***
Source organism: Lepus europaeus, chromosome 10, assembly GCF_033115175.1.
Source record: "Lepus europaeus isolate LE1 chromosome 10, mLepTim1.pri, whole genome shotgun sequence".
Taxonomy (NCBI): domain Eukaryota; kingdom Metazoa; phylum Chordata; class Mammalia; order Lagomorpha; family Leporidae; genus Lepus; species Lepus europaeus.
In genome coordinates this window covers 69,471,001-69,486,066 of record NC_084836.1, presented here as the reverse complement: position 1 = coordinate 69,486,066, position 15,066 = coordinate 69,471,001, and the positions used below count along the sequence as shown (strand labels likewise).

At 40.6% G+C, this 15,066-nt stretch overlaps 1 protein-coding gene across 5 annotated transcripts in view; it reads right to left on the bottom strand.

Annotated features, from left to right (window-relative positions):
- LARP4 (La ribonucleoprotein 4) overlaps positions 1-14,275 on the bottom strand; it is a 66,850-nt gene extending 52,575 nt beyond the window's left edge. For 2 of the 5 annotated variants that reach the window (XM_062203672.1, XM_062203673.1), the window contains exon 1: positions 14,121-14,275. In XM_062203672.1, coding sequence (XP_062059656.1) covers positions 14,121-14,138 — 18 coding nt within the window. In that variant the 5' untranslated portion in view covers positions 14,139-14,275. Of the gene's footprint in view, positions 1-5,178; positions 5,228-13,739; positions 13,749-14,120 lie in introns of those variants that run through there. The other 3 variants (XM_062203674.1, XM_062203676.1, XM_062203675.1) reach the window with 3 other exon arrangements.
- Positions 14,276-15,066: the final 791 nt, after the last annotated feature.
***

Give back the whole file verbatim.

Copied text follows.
Source organism: Lepus europaeus, chromosome 10, assembly GCF_033115175.1.
Source record: "Lepus europaeus isolate LE1 chromosome 10, mLepTim1.pri, whole genome shotgun sequence".
Taxonomy (NCBI): domain Eukaryota; kingdom Metazoa; phylum Chordata; class Mammalia; order Lagomorpha; family Leporidae; genus Lepus; species Lepus europaeus.
In genome coordinates this window covers 69,471,001-69,486,066 of record NC_084836.1, presented here as the reverse complement: position 1 = coordinate 69,486,066, position 15,066 = coordinate 69,471,001, and the positions used below count along the sequence as shown (strand labels likewise).

At 40.6% G+C, this 15,066-nt stretch overlaps 1 protein-coding gene across 5 annotated transcripts in view; it reads right to left on the bottom strand.

Annotated features, from left to right (window-relative positions):
- LARP4 (La ribonucleoprotein 4) overlaps positions 1-14,275 on the bottom strand; it is a 66,850-nt gene extending 52,575 nt beyond the window's left edge. For 2 of the 5 annotated variants that reach the window (XM_062203672.1, XM_062203673.1), the window contains exon 1: positions 14,121-14,275. In XM_062203672.1, coding sequence (XP_062059656.1) covers positions 14,121-14,138 — 18 coding nt within the window. In that variant the 5' untranslated portion in view covers positions 14,139-14,275. Of the gene's footprint in view, positions 1-5,178; positions 5,228-13,739; positions 13,749-14,120 lie in introns of those variants that run through there. The other 3 variants (XM_062203674.1, XM_062203676.1, XM_062203675.1) reach the window with 3 other exon arrangements.
- Positions 14,276-15,066: the final 791 nt, after the last annotated feature.